Find here the most frequent questions our couples ask before start working on their ceremonies. Please make sure you read this page carefully and don’t hesitate to reach back to us if anything.

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Getting Married in France – The legalities in detail

A Symbolic Wedding is the easy way to celebrate your dream wedding in France.

France is one of the most difficult countries in the world for foreigners to marry legally. You need to be able to show proof of residency for 40 days in the village/city where you want the legal ceremony to take place. A significant number of legal documents are needed and they all have to be translated into French. France is a secular country and you can only be legally married by a Mayor in a Town Hall (if you can find one to agree!) and no other location or form of religious or humanistic wedding is recognised by the French Government.

Every year thousands of couples from around the world make their French wedding dreams come true. They keep things simple and inexpensive by signing the paperwork in a small civil/legal ceremony in their home country ‘in secret’ and save their exchange of rings and wedding vows for their symbolic dream wedding in France. Couples often say what little difference it makes to the sense of occasion that the signing of paperwork and the wedding were held separately.

Benefits of a Symbolic Wedding

Being legally married under the law of your own country (which has many significant advantages) and then holding a “Symbolic Wedding” in France gives you the freedom and flexibility to exchange your wedding vows how and where it suits you.

Renewal of Vows

As you are already married there are no legal issues relating to renewing your vows in France.


In case you are wondering, humanism is not a religion, it’s an old philosophy that represents the views of hundreds of millions of people world wide. Being a humanist simply means trying to behave decently without expectation of rewards or punishment after you are dead. Humanists believe we can live good and worthwhile lives guided by reason and compassion, rather than religion or superstition, and that there are more things that unite humanity than divide it.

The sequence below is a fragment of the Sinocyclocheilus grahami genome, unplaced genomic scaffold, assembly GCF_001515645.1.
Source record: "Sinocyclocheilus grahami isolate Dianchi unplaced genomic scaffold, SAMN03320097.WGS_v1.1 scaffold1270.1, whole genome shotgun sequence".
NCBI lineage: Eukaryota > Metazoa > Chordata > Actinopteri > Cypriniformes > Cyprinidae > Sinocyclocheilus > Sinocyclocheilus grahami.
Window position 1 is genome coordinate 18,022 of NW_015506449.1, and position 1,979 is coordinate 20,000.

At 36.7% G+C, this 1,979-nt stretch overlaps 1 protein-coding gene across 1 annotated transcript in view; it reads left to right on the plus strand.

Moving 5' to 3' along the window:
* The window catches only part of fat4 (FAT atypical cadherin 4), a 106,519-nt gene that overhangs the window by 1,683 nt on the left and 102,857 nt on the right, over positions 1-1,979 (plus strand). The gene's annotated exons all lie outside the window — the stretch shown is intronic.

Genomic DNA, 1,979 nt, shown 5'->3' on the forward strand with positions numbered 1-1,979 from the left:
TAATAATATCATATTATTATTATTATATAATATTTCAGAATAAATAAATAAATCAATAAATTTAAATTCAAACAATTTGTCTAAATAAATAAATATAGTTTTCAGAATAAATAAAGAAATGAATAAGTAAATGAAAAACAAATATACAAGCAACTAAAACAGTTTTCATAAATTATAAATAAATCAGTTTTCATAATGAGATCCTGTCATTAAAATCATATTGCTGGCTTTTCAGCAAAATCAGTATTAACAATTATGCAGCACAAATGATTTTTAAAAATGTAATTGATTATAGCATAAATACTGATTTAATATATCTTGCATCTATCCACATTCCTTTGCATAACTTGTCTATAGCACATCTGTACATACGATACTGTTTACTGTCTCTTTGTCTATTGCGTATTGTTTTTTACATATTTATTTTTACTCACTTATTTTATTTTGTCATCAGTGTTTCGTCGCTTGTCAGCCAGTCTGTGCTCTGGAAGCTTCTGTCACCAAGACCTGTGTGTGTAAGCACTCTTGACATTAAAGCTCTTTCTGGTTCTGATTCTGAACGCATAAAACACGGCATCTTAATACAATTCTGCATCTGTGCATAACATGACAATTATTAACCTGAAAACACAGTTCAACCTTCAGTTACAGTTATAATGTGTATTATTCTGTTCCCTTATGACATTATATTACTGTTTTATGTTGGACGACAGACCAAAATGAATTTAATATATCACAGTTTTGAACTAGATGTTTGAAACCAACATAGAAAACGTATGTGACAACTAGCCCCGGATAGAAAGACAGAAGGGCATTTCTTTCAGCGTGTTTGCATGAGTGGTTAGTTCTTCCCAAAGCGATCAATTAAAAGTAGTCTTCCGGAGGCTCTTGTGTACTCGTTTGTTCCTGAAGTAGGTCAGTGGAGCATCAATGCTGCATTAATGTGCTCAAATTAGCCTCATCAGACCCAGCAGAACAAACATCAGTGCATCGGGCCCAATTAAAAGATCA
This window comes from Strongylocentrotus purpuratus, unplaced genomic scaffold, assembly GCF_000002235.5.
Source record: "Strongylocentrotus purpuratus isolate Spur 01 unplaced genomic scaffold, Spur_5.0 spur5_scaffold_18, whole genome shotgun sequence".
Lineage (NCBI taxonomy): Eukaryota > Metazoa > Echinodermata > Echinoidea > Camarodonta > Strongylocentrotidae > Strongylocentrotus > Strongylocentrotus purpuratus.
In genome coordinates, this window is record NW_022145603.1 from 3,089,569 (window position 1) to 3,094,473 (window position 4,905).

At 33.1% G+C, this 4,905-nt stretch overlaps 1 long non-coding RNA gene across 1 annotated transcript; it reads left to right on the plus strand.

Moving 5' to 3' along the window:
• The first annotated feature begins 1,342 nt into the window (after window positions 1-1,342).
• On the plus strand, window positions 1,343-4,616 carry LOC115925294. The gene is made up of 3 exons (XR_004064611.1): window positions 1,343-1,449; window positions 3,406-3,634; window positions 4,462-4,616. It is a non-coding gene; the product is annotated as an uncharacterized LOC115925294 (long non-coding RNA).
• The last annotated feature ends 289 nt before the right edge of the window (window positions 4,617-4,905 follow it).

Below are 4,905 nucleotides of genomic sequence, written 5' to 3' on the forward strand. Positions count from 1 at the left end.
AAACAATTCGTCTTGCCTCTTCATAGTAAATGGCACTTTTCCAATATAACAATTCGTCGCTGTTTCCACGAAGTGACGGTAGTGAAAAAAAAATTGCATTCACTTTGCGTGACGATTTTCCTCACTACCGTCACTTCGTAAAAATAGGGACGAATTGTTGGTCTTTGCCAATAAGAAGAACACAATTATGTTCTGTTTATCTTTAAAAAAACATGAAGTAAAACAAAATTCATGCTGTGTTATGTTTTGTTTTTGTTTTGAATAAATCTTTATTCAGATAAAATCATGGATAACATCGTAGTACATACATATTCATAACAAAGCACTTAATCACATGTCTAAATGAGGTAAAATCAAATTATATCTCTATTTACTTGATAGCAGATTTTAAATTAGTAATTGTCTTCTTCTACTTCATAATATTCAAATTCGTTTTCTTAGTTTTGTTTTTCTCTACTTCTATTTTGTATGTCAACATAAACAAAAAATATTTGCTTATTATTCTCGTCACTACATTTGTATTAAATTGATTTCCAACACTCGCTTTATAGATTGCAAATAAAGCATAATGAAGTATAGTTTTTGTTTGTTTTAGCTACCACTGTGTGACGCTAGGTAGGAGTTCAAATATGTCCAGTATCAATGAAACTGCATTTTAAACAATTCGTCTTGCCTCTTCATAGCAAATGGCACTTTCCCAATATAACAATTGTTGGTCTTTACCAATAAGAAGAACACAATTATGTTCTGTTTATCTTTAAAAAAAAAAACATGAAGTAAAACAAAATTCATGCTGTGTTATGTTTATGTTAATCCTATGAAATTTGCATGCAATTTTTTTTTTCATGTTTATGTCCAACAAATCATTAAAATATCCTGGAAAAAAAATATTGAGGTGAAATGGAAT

It’s a movement that provides professional officiants (Celebrants). A celebrant creates and officiate at weddings, funerals, and other life ceremonies for people who do not want or cannot have a traditional religious ceremony. Celebrancy began in Australia in the early 1970s. Presently there are more than 3000 Celebrants worldwide, who have presided over one million ceremonies in the last forty years.

No, you can only have a religious blessing. A civil marriage is mandatory in France. Religious and non-religious ceremonies (which are optional) are not legally binding in any way.

Yes, But since the separation of church and state in 1905, you are only legally married if the wedding is performed by the mayor (“maire”) or his authorized replacement at the mairie (town hall) of your place of residence. It is mandatory that at least one of the couple has a long term visa and has proof of residence of over 6 months, and the wedding must take place in the commune of residence. You must also provide a number of documents (Passport, Certificat de Celibat, Certificat de Coutume, Medical Certificate, Proof of Domicile, and if you are planning to have one, a Prenuptial agreement) – All of the above documents must be translated into French by one of the approved “official” translators, a list of which is available at your mairie. French law also requires the posting of marriage banns at the appropriate mairie no less than ten (10) days preceding the date of marriage. If a French legal/civil wedding is to take place, any additional religious blessing can only be performed after the civil ceremony, the minister, priest or rabbi will require the certificate of civil marriage (certificat de célébration civile) as proof that the civil ceremony has taken place. Unless one of you are a French citizen, or you are French residents, take a serious look at the simple option of having a civil ceremony in your own country and have your fairy-tale wedding blessing in France.

A professional who writes you a tailor-made ceremony script for weddings, elopements or renewal of vows and then officiates your ceremony on-the-day (It is a custom alternative to church service or humanist ceremony). You will work one-to-one with an experienced Independent Celebrant who is creative, caring and registered to work in France.

Yes, but without your celebrant; Once the ceremony creation process is complete you will have a comprehensive ceremony script and working Order of Ceremony. The purpose of a rehearsal is not to repeat the whole ceremony, but to practice the logistics of entrance and exit and know when the music should start and finish. There are occasions where couples have a very large or technically complex ceremony and request the celebrant to lead the rehearsal, but this is normally by special request and incurs additional costs.